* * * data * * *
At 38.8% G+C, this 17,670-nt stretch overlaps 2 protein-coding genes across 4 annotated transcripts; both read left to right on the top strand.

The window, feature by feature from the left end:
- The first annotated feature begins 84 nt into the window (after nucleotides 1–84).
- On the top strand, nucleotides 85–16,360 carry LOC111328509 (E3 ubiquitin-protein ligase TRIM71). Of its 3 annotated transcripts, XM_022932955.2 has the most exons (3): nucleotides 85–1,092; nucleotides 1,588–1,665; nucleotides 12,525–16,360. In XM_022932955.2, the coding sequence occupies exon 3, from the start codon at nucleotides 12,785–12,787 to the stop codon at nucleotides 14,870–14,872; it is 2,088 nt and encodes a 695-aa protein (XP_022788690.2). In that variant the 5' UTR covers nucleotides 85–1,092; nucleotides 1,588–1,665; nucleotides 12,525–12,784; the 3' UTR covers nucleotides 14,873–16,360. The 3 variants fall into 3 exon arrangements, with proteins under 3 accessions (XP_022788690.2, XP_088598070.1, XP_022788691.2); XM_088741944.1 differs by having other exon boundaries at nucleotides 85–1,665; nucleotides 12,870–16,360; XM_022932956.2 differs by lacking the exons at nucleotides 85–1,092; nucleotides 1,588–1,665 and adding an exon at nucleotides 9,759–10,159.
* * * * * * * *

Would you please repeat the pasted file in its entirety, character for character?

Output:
At 38.8% G+C, this 17,670-nt stretch overlaps 2 protein-coding genes across 4 annotated transcripts; both read left to right on the top strand.

The window, feature by feature from the left end:
- The first annotated feature begins 84 nt into the window (after nucleotides 1–84).
- On the top strand, nucleotides 85–16,360 carry LOC111328509 (E3 ubiquitin-protein ligase TRIM71). Of its 3 annotated transcripts, XM_022932955.2 has the most exons (3): nucleotides 85–1,092; nucleotides 1,588–1,665; nucleotides 12,525–16,360. In XM_022932955.2, the coding sequence occupies exon 3, from the start codon at nucleotides 12,785–12,787 to the stop codon at nucleotides 14,870–14,872; it is 2,088 nt and encodes a 695-aa protein (XP_022788690.2). In that variant the 5' UTR covers nucleotides 85–1,092; nucleotides 1,588–1,665; nucleotides 12,525–12,784; the 3' UTR covers nucleotides 14,873–16,360. The 3 variants fall into 3 exon arrangements, with proteins under 3 accessions (XP_022788690.2, XP_088598070.1, XP_022788691.2); XM_088741944.1 differs by having other exon boundaries at nucleotides 85–1,665; nucleotides 12,870–16,360; XM_022932956.2 differs by lacking the exons at nucleotides 85–1,092; nucleotides 1,588–1,665 and adding an exon at nucleotides 9,759–10,159.